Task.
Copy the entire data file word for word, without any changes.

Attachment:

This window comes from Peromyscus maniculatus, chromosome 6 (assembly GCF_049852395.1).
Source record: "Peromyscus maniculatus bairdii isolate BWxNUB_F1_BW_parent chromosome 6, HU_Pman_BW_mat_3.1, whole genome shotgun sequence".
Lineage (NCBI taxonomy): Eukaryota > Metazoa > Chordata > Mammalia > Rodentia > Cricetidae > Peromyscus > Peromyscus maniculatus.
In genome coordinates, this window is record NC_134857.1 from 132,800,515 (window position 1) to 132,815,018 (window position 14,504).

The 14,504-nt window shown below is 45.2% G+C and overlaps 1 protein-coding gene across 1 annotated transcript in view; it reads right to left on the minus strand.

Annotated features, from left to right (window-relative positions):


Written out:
This window comes from Peromyscus maniculatus, chromosome 6 (assembly GCF_049852395.1).
Source record: "Peromyscus maniculatus bairdii isolate BWxNUB_F1_BW_parent chromosome 6, HU_Pman_BW_mat_3.1, whole genome shotgun sequence".
Lineage (NCBI taxonomy): Eukaryota > Metazoa > Chordata > Mammalia > Rodentia > Cricetidae > Peromyscus > Peromyscus maniculatus.
In genome coordinates, this window is record NC_134857.1 from 132,800,515 (window position 1) to 132,815,018 (window position 14,504).

The 14,504-nt window shown below is 45.2% G+C and overlaps 1 protein-coding gene across 1 annotated transcript in view; it reads right to left on the minus strand.

Annotated features, from left to right (window-relative positions):